Much less debated, yet perhaps far more significant for Japan’s involvement in the defence and security world, has been Mr. Abe’s move to lift restrictions on arms exports in April 2014. He replaced the “Three principles on arms exports and their related policy guidelines”, which effectively banned arms exports, with the “Three principles of defence equipment and technology”. The latter continue to ban exports to countries subject to United Nations arms embargoes, but opened the Japanese defence market to exports where they can contribute to the active promotion of peace and to Japan’s security. To facilitate this task, in October 2015 Japan’s Acquisition, Technology and Logistics Agency (ATLA) was established. The country’s largest procurement agency, ATLA has been tasked to handle approximately 40 percent of the annual defence budget, by overseeing procurement from both international and national suppliers.
Over the next five years, Japan’s Ground Self-Defence Forces (JGSDF) are planning to reduce their main battle tank fleet, from 740 to 300 vehicles, and replace them with up to 300 lighter Mitsubishi Heavy Industries Manoeuvre Combat Vehicles (MCVs). The JGSDF will also look to acquire 52 BAE Systems’ AAV-7A1 amphibious landing vehicles, seven Bell-Boeing CV/MV-22A Osprey tilt-rotor aircraft and Boeing CH-47Fheavylift helicopters.
As a first step in fulfilling these needs, in April the Japanese Ministry of Defence (MoD) awarded BAE Systems a contract to provide 30 new AAV-7A1 Reliability, Availability and Maintainability/Rebuild to Standard (RAM/RS) vehicles. These vehicles will be armed with General Dynamics/US Ordnance M2HB 12.7mm heavy machine gun, and a General Dynamics Ordnance and Tactical Systems Mk.19 40mm automatic grenade launcher. According to BAE Systems’ press release, “the AAV7A1 RAM/RS variant provides a more powerful engine and drive train, as well as an upgraded suspension system, allowing the new vehicles to meet or exceed original AAV-7A1 performance”.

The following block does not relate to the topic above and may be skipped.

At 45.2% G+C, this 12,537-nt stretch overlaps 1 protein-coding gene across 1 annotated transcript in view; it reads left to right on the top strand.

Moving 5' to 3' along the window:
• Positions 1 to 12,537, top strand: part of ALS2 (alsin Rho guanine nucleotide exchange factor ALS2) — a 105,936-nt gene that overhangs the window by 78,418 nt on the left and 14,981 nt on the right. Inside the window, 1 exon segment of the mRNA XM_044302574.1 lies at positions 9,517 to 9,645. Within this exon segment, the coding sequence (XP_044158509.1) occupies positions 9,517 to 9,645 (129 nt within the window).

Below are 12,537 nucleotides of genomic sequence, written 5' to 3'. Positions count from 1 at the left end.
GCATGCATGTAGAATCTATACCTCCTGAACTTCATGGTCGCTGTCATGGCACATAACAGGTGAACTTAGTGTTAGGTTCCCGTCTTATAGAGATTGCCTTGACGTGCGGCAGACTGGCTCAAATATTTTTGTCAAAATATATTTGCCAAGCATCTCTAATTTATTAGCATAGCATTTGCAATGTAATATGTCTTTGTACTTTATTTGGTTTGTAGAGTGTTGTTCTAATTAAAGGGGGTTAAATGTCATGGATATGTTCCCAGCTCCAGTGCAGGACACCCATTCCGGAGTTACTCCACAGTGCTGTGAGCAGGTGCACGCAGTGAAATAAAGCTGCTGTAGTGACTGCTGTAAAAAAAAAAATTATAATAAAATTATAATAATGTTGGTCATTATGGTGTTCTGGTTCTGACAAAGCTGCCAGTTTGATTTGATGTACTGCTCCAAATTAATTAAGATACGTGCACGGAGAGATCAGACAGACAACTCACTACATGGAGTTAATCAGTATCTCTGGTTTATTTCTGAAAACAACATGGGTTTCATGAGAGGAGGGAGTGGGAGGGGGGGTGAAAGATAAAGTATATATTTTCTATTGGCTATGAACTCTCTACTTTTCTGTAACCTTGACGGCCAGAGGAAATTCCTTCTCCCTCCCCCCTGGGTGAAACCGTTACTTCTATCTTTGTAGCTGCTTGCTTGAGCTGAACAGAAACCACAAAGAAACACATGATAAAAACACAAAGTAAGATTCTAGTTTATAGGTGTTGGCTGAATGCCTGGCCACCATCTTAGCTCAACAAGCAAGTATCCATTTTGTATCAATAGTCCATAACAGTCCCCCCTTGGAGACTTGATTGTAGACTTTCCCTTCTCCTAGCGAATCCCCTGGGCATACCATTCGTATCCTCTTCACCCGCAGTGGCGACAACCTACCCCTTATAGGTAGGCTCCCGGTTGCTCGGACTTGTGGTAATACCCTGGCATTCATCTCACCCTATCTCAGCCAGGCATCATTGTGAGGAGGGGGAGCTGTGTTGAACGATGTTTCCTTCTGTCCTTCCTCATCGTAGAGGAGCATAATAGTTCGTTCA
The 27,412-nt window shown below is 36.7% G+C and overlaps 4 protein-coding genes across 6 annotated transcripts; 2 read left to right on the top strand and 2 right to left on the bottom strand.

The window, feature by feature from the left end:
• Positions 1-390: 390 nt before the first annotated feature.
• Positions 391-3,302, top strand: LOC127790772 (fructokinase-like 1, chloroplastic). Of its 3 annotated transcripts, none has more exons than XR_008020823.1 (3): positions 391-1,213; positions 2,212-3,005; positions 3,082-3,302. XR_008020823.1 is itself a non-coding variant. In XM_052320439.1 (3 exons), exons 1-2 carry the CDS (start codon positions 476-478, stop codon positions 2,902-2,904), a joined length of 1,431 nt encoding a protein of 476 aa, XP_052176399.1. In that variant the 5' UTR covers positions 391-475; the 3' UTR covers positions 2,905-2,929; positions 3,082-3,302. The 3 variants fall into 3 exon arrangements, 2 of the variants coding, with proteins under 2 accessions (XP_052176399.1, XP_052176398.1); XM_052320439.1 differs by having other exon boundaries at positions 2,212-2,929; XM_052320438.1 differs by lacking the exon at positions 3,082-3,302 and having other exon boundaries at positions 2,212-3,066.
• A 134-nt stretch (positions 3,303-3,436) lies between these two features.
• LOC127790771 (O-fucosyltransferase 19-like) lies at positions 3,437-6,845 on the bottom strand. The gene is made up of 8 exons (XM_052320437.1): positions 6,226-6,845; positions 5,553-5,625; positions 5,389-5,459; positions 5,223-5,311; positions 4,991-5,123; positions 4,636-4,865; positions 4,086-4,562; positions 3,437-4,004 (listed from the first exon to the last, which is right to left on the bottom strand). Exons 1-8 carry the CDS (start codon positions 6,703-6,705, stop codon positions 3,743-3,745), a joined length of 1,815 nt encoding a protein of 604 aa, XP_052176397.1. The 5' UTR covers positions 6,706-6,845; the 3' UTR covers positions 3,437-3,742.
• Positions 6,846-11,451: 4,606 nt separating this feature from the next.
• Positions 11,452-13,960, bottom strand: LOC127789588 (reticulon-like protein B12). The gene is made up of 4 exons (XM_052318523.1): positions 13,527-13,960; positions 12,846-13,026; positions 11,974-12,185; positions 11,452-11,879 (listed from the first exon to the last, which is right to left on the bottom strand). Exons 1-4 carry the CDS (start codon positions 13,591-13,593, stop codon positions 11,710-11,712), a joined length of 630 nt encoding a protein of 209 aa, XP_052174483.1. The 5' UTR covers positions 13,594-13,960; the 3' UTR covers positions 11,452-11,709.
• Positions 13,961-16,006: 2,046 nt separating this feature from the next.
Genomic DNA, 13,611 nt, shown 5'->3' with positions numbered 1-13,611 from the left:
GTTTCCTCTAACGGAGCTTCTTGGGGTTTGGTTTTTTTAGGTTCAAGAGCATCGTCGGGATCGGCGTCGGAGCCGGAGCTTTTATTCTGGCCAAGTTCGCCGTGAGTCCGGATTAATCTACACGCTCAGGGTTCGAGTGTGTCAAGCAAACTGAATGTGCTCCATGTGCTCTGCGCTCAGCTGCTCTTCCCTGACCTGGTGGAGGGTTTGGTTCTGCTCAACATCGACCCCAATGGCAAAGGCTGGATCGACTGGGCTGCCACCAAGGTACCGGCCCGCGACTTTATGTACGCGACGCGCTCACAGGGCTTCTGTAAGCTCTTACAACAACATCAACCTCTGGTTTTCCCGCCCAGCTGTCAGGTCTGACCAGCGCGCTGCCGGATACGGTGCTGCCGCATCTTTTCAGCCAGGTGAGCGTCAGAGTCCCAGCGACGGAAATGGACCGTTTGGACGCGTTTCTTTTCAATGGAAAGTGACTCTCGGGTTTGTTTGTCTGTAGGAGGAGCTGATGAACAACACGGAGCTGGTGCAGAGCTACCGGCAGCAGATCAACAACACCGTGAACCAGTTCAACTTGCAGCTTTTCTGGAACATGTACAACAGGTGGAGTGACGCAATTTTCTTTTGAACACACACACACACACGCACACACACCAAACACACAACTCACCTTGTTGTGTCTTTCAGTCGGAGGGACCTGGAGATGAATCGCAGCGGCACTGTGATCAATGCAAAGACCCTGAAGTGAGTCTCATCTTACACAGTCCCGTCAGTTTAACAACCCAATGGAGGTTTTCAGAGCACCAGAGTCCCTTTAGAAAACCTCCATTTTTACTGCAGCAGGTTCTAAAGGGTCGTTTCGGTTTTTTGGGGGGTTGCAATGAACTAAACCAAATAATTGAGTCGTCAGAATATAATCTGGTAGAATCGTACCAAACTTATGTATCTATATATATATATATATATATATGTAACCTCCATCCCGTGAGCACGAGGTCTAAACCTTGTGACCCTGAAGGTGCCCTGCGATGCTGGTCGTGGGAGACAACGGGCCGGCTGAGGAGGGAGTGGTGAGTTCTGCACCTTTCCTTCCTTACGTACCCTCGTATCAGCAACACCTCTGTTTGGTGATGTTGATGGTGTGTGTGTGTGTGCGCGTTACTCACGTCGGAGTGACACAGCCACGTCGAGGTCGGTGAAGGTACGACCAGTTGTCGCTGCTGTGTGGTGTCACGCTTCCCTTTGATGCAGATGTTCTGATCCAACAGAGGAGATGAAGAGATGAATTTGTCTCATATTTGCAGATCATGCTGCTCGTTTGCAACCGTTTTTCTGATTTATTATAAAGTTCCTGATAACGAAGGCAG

Away from the JGSDF, the government will be looking to continue improving Japan Maritime Self-Defence Forces’ (JMSDF) capabilities. To this end, in March 2016 the JMSDF commissioned its new ‘Soryu’class conventional hunter-killer submarine, the JS Jinryu, delivered by MHI. The ‘Soryu’class is powered by two Kawasaki 12V 25/25 SB-type diesel engines and four Kawasaki-Kockums V4-275R Stirling engines which provide it with a range of 6100 nautical miles/nm (11297 kilometres/km). The class is fitted with six 533mm torpedo tubes that can accommodate MHIType-89 homing torpedoes and Boeing UGM-84 Harpoon anti-ship missiles, the latter having a range of over 66.9nm(124km). The JS Jinryu is the seventh Soryu Class submarine received by the JMSDF, out of a total of eleven such submarines to be delivered by 2020.